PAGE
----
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Grandmother is 78-y/o with disabilities from brain aneurysm many years ago. My sons do not have close attachment with her as they did my husband's mother, who passed one year ago. My family of origin was very dysfunctional, and my husband and I did not spend a lot of time with my mother and stepfather and siblings due to this. So, now, our sons do not like to spend time with my mother. I feel sad for this, because my mother loves my sons, and would enjoy seeing them, and wonders why they do not visit. My stepfather is now deceased, and I've been my mother's caregiver until this past year when we moved her into ALF. I do not want to "guilt" my sons into visiting her and reaching out, but I do wish they would express some type of care for her. Any suggestions?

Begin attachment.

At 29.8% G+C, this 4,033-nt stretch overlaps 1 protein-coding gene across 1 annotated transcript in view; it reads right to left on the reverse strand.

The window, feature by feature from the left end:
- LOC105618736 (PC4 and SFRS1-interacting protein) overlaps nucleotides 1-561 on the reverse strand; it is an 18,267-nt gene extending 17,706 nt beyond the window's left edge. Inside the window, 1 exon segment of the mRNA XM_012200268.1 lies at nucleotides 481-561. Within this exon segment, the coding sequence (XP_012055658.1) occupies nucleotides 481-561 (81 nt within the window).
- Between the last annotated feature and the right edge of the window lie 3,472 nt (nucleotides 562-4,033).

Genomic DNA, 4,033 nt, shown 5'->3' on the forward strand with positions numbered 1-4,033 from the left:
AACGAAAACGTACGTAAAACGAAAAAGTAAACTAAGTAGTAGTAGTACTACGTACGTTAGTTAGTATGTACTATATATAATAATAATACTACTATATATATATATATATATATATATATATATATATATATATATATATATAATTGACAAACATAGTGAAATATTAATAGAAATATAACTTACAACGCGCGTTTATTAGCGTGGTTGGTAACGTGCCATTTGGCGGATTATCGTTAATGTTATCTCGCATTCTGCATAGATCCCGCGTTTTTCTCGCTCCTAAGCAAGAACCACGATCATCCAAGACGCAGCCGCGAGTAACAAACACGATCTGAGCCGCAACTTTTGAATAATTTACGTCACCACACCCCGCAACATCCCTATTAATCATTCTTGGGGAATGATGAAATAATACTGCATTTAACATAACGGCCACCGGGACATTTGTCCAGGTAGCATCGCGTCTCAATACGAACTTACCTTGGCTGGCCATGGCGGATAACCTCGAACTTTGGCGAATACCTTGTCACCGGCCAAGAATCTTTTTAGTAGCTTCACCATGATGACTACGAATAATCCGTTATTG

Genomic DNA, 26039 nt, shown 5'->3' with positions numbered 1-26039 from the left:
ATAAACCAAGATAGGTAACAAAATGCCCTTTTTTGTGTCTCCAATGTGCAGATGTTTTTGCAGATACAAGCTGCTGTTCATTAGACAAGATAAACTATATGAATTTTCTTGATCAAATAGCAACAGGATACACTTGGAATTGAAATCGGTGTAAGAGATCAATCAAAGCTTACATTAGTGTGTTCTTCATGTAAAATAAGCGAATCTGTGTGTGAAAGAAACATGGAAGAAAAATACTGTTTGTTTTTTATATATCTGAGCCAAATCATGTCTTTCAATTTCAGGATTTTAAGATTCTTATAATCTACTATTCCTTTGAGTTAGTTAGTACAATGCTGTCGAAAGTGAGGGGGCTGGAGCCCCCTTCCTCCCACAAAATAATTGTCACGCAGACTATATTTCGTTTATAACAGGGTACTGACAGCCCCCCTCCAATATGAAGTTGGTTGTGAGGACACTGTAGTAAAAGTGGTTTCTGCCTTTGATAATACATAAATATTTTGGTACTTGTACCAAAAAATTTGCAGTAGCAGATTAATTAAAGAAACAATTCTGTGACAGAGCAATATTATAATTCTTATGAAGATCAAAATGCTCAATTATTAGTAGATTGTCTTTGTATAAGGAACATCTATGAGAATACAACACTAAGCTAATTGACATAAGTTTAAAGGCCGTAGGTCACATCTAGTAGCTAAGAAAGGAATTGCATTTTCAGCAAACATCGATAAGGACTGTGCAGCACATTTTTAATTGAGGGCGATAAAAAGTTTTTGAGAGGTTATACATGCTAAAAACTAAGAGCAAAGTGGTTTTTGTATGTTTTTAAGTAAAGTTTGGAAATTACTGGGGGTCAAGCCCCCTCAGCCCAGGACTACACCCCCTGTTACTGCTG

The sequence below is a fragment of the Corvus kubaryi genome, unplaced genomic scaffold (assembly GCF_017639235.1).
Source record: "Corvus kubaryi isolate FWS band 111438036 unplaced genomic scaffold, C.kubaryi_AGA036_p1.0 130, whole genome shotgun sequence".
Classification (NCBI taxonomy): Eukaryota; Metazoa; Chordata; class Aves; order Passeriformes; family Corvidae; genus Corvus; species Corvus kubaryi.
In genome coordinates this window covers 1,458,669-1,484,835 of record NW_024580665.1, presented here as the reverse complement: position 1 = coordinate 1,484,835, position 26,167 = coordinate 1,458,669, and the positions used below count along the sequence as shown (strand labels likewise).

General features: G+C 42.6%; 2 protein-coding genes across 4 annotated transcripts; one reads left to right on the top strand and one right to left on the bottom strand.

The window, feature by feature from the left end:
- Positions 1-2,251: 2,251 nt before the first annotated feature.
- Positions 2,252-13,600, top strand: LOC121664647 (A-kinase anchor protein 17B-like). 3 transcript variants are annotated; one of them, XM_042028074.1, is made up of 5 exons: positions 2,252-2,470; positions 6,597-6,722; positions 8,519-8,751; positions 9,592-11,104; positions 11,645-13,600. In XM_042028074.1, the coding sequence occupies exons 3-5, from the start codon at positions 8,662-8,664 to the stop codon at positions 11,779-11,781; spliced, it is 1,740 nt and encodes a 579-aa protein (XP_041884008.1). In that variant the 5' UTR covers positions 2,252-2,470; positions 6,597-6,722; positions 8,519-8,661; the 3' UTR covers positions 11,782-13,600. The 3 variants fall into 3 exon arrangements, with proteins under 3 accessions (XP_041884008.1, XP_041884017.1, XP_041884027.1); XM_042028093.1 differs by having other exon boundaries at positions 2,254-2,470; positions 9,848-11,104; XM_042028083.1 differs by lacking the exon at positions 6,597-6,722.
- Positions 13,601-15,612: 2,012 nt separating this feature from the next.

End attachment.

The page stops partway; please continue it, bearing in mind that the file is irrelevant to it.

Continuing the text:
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While you can't force them to visit, maybe you can offer them a bit of a 'party' take in cookies and coffee or tea. They don't have to stay long, but I'm sure the visit would make grandma's day. It is often difficult for family members to visit in a long term care facility; many say they don't like seeing their loved one in that condition etc. Grandma won't be here forever so they need to visit while they can. Even if it's a few times a year. Once she is gone, the opportunity to visit has past. I wasn't as close to my father's parents as I was my mothers, it's just the way it is. Some siblings aren't as close as others; that doesn't make it bad or wrong. While I love both sets of grandparents I saw my mother's family more so I feel that connection. I visited my grandmother when she went into the nursing home regularly, but it's ok to visit infrequently. Maybe they could send her a card from time to time, she would welcome that I'm sure. They can also call her, residents in long term care facilities love to get mail and phone calls.